Pensioner, 88, died following escalator fall at Whittington Hospital, inquest told
- Credit: Nigel Sutton
A man has warned of the dangers escalators pose to vulnerable people after his 88-year-old father died following a fall at the Whittington Hospital last Christmas Eve.
A jury at St Pancras Coroner’s Court ruled the death of David Roberts was an accident after watching CCTV footage of the pensioner falling backwards on the moving escalator at the hospital in Highgate Hill.
The court heard that retired postman and widower Mr Roberts, who lived in Muswell Hill, was “a relatively fit man” for his age and was able to attend his outpatient appointment for a foot ulcer independently and walk with the aid of a stick.
But he died of a brain bleed from the fall three days later after doctors decided against operating on him because of his age.
After the accident, which happened around 9am, Mr Roberts was taken straight to the emergency department of the same hospital, where a CT scan revealed he had a small bleed around the brain.
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He had no obvious external injury, and was conscious but complained of drowsiness and was agitated.
The consultant who treated him, Dr Jennings, said that Mr Roberts suffered a type of brain bleed known as a sub-dural haematoma, and that in people of his age, “the survival rate for (such a bleed) is quite low – perhaps as low as 20 per cent”.
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After taking advice from specialists in head injury at the Royal London hospital, Dr Jennings said a “conservative management plan” was decided on for the pensioner, meaning he would be admitted to a ward for monitoring for 48 hours, then discharged if there was no deterioration.
But once on the ward, Mr Roberts began to deteriorate rapidly – but medics took the decision not to take him to surgery.
Dr Jennings told the court it would not have been “in the best interests of the patient” to operate, as it would probably not have saved his life and could have left Mr Roberts with “very significant disabilities.”
Dr Jennings said that Mr Roberts’ deterioration was predictable, given his age and because he was on blood-thinning medication – including aspirin – which makes the blood less “clottable”.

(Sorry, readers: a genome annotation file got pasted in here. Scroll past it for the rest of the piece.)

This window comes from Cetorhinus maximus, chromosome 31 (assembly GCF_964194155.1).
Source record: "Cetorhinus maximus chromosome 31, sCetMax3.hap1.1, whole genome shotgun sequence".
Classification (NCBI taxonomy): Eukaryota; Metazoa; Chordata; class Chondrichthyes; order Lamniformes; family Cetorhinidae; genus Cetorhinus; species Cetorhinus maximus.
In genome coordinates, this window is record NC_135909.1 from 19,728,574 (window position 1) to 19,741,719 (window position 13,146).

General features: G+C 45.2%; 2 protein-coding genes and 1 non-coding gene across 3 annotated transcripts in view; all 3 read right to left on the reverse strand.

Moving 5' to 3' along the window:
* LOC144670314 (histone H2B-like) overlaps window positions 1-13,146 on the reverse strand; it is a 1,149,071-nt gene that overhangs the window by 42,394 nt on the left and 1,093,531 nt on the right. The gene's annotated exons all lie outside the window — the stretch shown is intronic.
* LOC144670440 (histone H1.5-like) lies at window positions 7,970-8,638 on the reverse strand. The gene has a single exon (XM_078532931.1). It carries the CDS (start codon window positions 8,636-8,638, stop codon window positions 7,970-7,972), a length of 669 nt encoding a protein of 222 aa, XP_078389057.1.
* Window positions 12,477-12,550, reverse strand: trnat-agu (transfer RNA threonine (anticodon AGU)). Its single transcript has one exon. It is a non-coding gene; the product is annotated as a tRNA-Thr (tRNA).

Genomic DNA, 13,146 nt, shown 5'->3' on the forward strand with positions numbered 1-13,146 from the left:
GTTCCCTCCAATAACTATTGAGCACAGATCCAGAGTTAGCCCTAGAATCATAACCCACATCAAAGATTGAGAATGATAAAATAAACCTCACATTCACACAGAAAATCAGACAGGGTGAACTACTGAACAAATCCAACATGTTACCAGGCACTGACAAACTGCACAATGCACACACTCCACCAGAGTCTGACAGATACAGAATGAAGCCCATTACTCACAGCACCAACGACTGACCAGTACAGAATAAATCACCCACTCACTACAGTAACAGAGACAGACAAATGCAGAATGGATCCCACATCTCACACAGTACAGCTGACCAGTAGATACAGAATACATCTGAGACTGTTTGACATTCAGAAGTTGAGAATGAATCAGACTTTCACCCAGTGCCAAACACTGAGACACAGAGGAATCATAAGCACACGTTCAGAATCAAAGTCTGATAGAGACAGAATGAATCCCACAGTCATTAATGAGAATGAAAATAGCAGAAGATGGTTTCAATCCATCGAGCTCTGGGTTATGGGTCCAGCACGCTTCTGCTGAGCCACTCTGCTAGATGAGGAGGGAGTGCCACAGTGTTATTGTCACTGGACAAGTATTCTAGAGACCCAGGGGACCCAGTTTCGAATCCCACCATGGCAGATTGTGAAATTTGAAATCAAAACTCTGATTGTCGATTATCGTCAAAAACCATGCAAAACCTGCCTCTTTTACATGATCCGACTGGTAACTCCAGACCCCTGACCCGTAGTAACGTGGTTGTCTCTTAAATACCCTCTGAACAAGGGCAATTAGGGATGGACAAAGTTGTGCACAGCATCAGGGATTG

He said: “Every surgeon and physician would recognise there was a risk of deterioration … but what could have been made clearer (in Mr Roberts’ medical notes) is the likelihood of that deterioration”.
Coroner Richard Britain was critical of what he called “a tick box management option” in Mr Roberts’ care plan, and said the trust’s internal investigation had raised concerns over communication between specialists at the Royal London Hospital and staff involved in his care at the Whittington.
The court heard that Mr Roberts, who was anaemic, had probably suffered a dizzy spell which had caused him to fall on the escalator – but his son raised concerns about the appropriateness of having moving staircases in a hospital.
Mike Roberts said: “In a hospital, you are dealing with vulnerable people – children and adults. You have to ask – when is it not appropriate to have an escalator?”
He said that his father was “very alert” and an avid reader, who always had four or five books on the go – usually history books.
Guided by the coroner, the jury concluded that the death was an accident.
A statement from the Whittington Hospital Trust said: “We would like to offer our deepest condolences to the family of Mr Roberts following this very tragic accident.
“Whilst visiting our hospital at the end of December for an outpatient appointment, Mr Roberts tripped and fell when using one of our escalators and sadly later died as a result of his injuries.
“In the days following Mr Roberts’ fall, the health and safety executive conducted a full investigation into the escalators and no faults or failures were found.”
The trust said that since 2012, there have been eight other incidents recorded where people visiting the hospital have tripped on the escalator, although none of these incidents caused harm.
The statement added: “As well as the escalator we also have three lifts in our main hospital reception that are available for patients and visitors to use.”